Bioethics Discussion Blog: Callousness and Legalism: Two Bad Behaviors in Medical Practice

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Saturday, March 15, 2008

Callousness and Legalism: Two Bad Behaviors in Medical Practice

Christy A. Rentmeester writing in the Winter 2008 ASBH Exchange, a bioethics newsletter, discusses the tendency for students and young physicians to be exposed to and learn from their mentors callousness and legalism as the way to evaluate and treat patients. Callousness is apparent when a physician does not “..recognize features of his patient’s situations that configure what they need from him.” In addition, he does not "define what the patient needs and deserves from him broadly (instead of narrowly) and generously (instead of meagerly)."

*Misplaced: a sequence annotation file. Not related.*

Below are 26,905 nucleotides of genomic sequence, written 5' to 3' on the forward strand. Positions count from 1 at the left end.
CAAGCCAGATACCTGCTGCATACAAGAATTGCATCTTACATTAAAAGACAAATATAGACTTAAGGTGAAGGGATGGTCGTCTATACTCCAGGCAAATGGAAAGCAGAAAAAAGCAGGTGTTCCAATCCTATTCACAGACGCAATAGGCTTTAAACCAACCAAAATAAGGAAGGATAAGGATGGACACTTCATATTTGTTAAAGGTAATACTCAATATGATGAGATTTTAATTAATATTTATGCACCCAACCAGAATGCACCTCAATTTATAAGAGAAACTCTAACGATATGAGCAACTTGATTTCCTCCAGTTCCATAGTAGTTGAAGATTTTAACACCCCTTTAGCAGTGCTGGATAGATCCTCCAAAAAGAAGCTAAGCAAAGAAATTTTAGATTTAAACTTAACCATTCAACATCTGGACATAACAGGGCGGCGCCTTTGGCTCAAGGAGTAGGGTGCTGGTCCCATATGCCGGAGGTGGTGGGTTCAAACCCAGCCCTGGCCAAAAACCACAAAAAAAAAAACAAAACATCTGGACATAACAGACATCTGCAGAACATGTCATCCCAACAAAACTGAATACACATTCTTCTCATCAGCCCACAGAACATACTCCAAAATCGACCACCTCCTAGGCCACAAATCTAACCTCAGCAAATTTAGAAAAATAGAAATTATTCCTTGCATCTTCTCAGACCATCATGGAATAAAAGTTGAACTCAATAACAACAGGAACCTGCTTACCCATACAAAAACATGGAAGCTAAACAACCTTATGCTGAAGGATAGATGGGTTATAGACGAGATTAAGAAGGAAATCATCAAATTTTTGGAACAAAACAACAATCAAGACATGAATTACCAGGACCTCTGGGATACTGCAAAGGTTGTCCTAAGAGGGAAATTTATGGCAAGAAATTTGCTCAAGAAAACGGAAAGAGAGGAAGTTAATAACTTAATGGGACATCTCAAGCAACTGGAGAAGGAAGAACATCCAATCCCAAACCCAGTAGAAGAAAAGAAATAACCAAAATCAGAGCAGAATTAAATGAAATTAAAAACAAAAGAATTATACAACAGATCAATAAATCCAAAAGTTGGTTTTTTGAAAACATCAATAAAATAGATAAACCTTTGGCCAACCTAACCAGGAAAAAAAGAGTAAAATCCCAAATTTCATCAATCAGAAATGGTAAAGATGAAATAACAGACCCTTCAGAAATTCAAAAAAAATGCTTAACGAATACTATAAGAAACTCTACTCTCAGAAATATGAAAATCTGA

Think for example of a male patient who needs to consistently take a heart medication to prevent angina, a medicine to lower cholesterol and a blood pressure medicine to control the blood pressure. Suppose the physician simply writes the prescriptions and gives no attention to the financial and social status of the patient and whether the patient also has a wife who is also needs medication for her own high blood pressure and gout so that both, with limited income, will not be able to afford purchasing all the necessary medications. That behavior of the physician represents only consideration of the most narrowly defined needs (the written prescription) and no concern regarding how the patient is going to pay for the medications and whether the patient will not be compliant in taking the medications because of trying to support the medical needs of his wife and himself on that limited income. This behavior of ignoring the patient’s full needs represents a form of callousness.